Mission to Ethiopia Urges Israel Not to Accept Ferris Mora As Jews

The Ferris Mora, descendants of Ethiopian Jews who converted to Christianity, appear far from their goal of coming to Israel following the return here of a government-appointed fact-finding team.

Rabbi Moshe Waldman, representing the Chief Rabbinate, and Yisrael Kimchi, of the Interior Ministry, said they visited scores of villages in their month-long visit to Ethiopia and conducted “a very thorough inquiry.”

Their conclusion, they said, was that the Ferris Mora had largely converted to Christianity 100 years ago, and today lead a totally un-Jewish life.

The Ferris Mora are estimated to number at least 25,000 and perhaps even 75,000. Accurate counts are hampered by the lack of population registries in Ethiopia, as well as by the fact that much of the population in the country’s Gondar province is at least partially descended from the Jewish kingdom that ruled the area centuries back.

An immediate protest to the report came Tuesday, as dozens of Ethiopian immigrants demonstrated outside the prime minister’s office in Jerusalem in support of the early immigration of the Ferris Mora.

“We want our mothers,” “We want our fathers,” the placards read. Several of the demonstrators told reporters that their families were split by the government’s policy not to facilitate the immigration of the group.

A few of them had made it to Israel despite the government’s policy — and they were now campaigning on behalf of all the rest still living in Ethiopia.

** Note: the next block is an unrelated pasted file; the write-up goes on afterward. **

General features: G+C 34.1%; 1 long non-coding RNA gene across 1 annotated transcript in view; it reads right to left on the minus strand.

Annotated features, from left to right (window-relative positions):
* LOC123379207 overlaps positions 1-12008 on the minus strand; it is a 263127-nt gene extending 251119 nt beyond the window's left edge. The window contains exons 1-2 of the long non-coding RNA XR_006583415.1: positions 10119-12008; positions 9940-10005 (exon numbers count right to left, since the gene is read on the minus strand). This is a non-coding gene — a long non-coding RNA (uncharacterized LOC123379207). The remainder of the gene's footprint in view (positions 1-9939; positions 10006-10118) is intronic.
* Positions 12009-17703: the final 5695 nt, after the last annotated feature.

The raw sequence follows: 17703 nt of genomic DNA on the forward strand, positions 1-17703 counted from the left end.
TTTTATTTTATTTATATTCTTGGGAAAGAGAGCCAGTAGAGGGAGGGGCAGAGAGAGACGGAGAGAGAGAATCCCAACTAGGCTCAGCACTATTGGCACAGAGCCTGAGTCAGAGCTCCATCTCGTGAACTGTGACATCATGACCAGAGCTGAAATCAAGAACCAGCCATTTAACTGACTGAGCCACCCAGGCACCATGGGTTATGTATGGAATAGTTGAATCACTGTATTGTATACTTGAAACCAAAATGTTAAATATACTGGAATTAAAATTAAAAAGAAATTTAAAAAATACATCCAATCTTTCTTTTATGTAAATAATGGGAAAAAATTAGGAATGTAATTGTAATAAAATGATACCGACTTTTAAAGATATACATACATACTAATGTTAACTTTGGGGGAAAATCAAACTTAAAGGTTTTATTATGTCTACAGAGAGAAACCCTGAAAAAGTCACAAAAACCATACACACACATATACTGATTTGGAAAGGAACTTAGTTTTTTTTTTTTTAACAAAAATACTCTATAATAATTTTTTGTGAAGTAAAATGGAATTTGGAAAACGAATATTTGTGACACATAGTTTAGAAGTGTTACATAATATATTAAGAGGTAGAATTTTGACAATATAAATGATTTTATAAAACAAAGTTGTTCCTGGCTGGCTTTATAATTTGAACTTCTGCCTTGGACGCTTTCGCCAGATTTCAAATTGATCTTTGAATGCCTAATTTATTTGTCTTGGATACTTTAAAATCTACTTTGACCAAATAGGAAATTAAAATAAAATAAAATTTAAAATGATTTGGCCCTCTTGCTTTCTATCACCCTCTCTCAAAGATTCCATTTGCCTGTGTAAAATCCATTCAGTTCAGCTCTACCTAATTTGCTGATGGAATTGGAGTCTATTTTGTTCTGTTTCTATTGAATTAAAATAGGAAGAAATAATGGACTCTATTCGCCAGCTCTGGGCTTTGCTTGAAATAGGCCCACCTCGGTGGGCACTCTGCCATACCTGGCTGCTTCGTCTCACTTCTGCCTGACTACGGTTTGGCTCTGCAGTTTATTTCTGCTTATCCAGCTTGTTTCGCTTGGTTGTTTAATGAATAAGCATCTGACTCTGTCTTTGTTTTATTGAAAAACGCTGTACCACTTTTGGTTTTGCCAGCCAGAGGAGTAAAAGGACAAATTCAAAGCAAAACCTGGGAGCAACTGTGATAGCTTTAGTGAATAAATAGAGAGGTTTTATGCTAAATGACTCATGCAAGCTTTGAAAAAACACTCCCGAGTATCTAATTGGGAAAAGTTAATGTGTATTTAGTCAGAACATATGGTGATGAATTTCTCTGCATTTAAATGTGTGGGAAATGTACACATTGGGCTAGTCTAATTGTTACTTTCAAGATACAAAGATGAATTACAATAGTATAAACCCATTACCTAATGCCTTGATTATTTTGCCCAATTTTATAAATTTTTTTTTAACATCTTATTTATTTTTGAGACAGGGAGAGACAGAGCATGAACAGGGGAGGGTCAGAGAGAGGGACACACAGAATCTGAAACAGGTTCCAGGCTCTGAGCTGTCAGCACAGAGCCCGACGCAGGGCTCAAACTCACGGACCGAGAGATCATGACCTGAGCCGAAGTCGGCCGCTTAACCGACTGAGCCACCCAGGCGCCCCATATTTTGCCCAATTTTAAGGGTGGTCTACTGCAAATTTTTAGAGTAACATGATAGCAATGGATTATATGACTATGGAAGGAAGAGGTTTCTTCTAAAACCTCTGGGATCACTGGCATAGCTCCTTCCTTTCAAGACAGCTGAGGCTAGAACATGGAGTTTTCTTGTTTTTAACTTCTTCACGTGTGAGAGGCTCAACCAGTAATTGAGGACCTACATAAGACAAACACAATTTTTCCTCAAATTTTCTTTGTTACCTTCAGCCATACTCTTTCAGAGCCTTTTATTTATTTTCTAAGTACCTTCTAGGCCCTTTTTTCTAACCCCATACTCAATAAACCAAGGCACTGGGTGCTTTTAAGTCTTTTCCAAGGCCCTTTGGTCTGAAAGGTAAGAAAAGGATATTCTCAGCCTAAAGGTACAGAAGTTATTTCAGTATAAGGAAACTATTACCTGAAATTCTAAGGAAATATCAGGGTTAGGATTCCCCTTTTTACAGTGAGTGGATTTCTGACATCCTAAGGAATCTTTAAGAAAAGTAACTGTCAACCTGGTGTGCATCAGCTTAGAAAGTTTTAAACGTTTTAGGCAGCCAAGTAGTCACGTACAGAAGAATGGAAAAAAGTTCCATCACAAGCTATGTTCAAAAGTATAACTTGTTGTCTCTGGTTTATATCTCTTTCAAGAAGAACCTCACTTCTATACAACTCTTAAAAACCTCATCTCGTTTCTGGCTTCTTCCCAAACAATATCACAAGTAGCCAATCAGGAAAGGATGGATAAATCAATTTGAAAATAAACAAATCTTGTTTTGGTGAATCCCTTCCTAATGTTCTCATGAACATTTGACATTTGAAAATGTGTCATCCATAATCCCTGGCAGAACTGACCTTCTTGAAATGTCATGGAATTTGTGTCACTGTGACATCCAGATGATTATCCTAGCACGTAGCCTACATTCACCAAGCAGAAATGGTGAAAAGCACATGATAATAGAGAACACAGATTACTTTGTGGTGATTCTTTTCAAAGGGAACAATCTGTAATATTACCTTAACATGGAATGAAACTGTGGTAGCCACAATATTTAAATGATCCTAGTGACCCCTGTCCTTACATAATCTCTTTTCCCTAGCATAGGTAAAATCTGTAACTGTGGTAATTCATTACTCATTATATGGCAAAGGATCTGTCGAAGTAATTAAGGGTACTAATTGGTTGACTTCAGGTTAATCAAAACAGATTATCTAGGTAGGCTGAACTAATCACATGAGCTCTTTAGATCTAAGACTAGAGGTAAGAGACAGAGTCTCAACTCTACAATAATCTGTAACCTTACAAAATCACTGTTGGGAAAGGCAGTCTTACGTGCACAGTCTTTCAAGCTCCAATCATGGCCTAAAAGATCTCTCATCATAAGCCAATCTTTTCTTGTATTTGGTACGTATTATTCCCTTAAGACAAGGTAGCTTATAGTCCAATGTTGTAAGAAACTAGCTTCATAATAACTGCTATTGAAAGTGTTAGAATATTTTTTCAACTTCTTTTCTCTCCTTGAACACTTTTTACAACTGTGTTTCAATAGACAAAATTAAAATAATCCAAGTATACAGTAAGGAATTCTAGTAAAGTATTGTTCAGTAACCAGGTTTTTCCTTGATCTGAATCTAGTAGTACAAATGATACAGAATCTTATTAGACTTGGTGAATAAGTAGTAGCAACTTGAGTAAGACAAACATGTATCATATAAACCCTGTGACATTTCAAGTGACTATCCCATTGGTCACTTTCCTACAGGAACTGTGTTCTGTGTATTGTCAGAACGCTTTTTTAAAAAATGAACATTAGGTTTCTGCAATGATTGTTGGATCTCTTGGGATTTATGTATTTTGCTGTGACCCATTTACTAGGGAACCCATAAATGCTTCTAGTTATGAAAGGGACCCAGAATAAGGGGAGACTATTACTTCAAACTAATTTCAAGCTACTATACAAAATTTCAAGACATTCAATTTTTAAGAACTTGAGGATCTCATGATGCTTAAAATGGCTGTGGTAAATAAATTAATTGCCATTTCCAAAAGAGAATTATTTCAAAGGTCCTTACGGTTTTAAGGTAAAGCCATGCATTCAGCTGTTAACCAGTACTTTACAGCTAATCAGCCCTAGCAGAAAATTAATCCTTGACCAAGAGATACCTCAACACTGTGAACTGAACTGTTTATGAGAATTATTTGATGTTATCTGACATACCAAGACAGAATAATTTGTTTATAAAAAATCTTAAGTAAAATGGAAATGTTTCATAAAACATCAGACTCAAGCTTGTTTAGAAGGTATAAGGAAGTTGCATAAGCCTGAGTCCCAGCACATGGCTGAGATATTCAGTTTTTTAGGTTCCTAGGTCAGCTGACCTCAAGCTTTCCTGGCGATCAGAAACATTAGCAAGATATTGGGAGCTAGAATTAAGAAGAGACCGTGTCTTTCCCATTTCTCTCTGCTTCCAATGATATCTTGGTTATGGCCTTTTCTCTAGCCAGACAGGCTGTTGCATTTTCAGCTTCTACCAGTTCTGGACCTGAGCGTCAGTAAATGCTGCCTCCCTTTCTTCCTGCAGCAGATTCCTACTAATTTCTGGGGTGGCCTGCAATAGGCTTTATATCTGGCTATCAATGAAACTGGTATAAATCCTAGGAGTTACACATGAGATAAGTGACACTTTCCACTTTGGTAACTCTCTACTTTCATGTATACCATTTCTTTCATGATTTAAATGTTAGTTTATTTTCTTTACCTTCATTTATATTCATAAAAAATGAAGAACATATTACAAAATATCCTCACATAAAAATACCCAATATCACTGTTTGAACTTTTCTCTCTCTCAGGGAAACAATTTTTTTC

The campaign has been joined by Gush Emunim leader Hanan Porat, a Knesset member from the National Religious Party, and Yehuda Etzion, one of the leaders of the Jewish terrorist underground that plotted attacks against Arab mayors on the West Bank and the destruction of the Dome of the Rock.

But representatives of the 55,000 Ethiopian Jews now living in Israel are divided about supporting the Ferris Mora. Some of the Ethiopian Jews angrily charge the Ferris Mora with hindering Ethiopian Jews fleeing Ethiopia in 1984.

Reporting on his mission’s findings, Waldman told the Ma’ariv daily: “We have reached the definite conclusion that the people concerned are today living as Christians in every respect, and no amount of lobbying in Israel can change that fact. Certainly there is the possibility of bringing them back to Judaism. But it is not going to be easy.”

That task should be undertaken in Ethiopia, the fact-finders urged, and only then should those who have been brought back to the Jewish fold be aided in making aliyah.

They recommended that the Israeli authorities begin the task with the group of some 3,000 Ferris Mora presently assembled in Addis Ababa and pressing to be taken to Israel.

The full report of the fact-finding mission has been submitted to the Cabinet Secretary and to the two chief rabbis of Israel.

The Ethiopian government “is very much against the Ferris Mora leaving,” a Jewish Agency official told the Jewish Telegraphic Agency.

“It sees them as part and parcel of Ethiopian society. The problem of a growing proportion of Moslems in the country creates a tremendous negative position on the part of the government and Ethiopian church,” said the official.

The Jewish Agency official indicated, however, that family reunification might be dealt with separately from facilitating aliyah for all of the Ferris Mora.

“We will have to find a way to solve it,” he said, referring to the divided families.

“There are different ways of entry to Israel. “There’s the Law of Return (under which all Jews have the right to immigrate), but also there is entry for people who are non-Jews,” he said.

(Staff writer Larry Yudelson in New York contributed to this report.)

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